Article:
Revenge in the Workplace

Recently, I was lamenting to a colleague about employees who behave badly toward others in the workplace. Later that day, he directed me to an article by Eric Jaffe entitled, “The Complicated Psychology of Revenge” in the Association for Psychological Science’s Observer. A fascinating article, it made me think about how revenge may play a part in some employee behaviors.

According to the article, the person who focuses on revenge after an affront – or exacts the revenge – is usually worse off than the person who lets the affront go. Why? Revenge does not dissolve the anger and hostility that led to it and in fact “keeps it green.” The only exception to this is when the target of revenge understands why the act has occurred and doesn’t escalate things by getting angry in return.

So how might this play out in the workplace? Most of the time, employees who behave badly toward others, particularly toward a supervisor or manager, feel that the target has injured them in some way. It may be only a perceived slight (“He never says hello to me because I’m a low level employee”) or an actual slight (“She did not take my suggestion” or “He gave me a poor performance review”). Whatever the cause, the employee is now hurt and feels justified in exacting ….revenge.

This revenge can take many forms: a complaint about the wrongdoer, insubordination, poor performance, and so on. It may even rise to the level of making the perpetrator the dread “toxic employee.” Yet usually, as predicted by studies, the revenge doesn’t help. The employee remains as miserable as ever.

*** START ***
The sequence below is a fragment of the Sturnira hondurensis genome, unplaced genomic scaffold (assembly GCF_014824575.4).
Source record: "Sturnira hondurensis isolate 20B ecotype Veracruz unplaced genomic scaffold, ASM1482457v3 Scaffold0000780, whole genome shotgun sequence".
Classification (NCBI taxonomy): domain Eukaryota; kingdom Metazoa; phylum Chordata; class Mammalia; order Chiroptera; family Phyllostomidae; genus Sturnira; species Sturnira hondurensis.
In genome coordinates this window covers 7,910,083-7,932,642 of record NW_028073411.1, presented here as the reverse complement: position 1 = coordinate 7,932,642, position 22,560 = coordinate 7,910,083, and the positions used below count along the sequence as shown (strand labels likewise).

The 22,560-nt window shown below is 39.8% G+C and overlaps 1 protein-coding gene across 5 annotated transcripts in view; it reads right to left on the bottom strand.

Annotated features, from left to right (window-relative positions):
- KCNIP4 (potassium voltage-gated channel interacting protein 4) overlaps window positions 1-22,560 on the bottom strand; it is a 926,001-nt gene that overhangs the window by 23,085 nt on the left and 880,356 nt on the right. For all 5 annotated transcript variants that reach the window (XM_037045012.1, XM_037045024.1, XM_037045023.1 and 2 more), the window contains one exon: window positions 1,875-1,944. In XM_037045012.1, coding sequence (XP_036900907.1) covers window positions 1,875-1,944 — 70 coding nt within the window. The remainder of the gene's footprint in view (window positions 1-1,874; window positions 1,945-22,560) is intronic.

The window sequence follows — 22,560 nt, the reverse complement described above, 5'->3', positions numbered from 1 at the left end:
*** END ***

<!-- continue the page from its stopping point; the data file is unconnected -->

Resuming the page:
What this suggests is that when coaching or investigating employees who are behaving badly, it might be helpful to surface the idea that their reaction to the slight they are feeling is to seek revenge. From there, one can explore how revenge doesn’t usually work to improve a situation. This has to be handled delicately, of course, but it seems like a potentially fruitful way to analyze a number of difficult workplace problems.

And where appropriate, maybe it would help if the target of the revenge acknowledges to the perpetrator that this is what is happening – with or without accepting blame – to try to end the cycle of continuing hostility. 

If potential workplace violence is involved in a situation, of course, we may want to be careful employing this type of workplace psychology.

What are your thoughts about revenge in the workplace? ~Amy Stephson

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